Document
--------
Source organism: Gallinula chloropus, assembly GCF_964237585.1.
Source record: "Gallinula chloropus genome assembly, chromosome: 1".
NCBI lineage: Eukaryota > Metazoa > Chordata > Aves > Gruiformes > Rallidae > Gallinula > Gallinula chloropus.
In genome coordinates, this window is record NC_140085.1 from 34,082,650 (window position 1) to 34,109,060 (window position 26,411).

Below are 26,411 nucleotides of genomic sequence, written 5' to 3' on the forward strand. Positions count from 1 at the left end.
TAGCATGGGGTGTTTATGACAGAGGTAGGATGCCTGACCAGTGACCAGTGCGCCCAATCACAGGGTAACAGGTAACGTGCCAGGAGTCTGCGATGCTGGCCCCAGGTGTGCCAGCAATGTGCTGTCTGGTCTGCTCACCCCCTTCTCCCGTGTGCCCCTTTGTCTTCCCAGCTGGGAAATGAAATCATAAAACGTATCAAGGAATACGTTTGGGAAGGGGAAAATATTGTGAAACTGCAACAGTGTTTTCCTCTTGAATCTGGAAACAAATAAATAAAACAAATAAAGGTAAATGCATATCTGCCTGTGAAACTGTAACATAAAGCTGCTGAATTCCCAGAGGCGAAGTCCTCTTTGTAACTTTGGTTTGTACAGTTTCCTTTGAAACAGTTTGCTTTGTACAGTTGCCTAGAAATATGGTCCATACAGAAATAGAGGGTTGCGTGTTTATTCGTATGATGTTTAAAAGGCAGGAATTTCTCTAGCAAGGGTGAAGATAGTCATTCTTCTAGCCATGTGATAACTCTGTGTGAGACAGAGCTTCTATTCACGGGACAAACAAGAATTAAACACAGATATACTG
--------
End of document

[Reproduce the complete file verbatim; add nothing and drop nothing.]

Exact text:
Source organism: Gallinula chloropus, assembly GCF_964237585.1.
Source record: "Gallinula chloropus genome assembly, chromosome: 1".
NCBI lineage: Eukaryota > Metazoa > Chordata > Aves > Gruiformes > Rallidae > Gallinula > Gallinula chloropus.
In genome coordinates, this window is record NC_140085.1 from 34,082,650 (window position 1) to 34,109,060 (window position 26,411).

Below are 26,411 nucleotides of genomic sequence, written 5' to 3' on the forward strand. Positions count from 1 at the left end.
TAGCATGGGGTGTTTATGACAGAGGTAGGATGCCTGACCAGTGACCAGTGCGCCCAATCACAGGGTAACAGGTAACGTGCCAGGAGTCTGCGATGCTGGCCCCAGGTGTGCCAGCAATGTGCTGTCTGGTCTGCTCACCCCCTTCTCCCGTGTGCCCCTTTGTCTTCCCAGCTGGGAAATGAAATCATAAAACGTATCAAGGAATACGTTTGGGAAGGGGAAAATATTGTGAAACTGCAACAGTGTTTTCCTCTTGAATCTGGAAACAAATAAATAAAACAAATAAAGGTAAATGCATATCTGCCTGTGAAACTGTAACATAAAGCTGCTGAATTCCCAGAGGCGAAGTCCTCTTTGTAACTTTGGTTTGTACAGTTTCCTTTGAAACAGTTTGCTTTGTACAGTTGCCTAGAAATATGGTCCATACAGAAATAGAGGGTTGCGTGTTTATTCGTATGATGTTTAAAAGGCAGGAATTTCTCTAGCAAGGGTGAAGATAGTCATTCTTCTAGCCATGTGATAACTCTGTGTGAGACAGAGCTTCTATTCACGGGACAAACAAGAATTAAACACAGATATACTG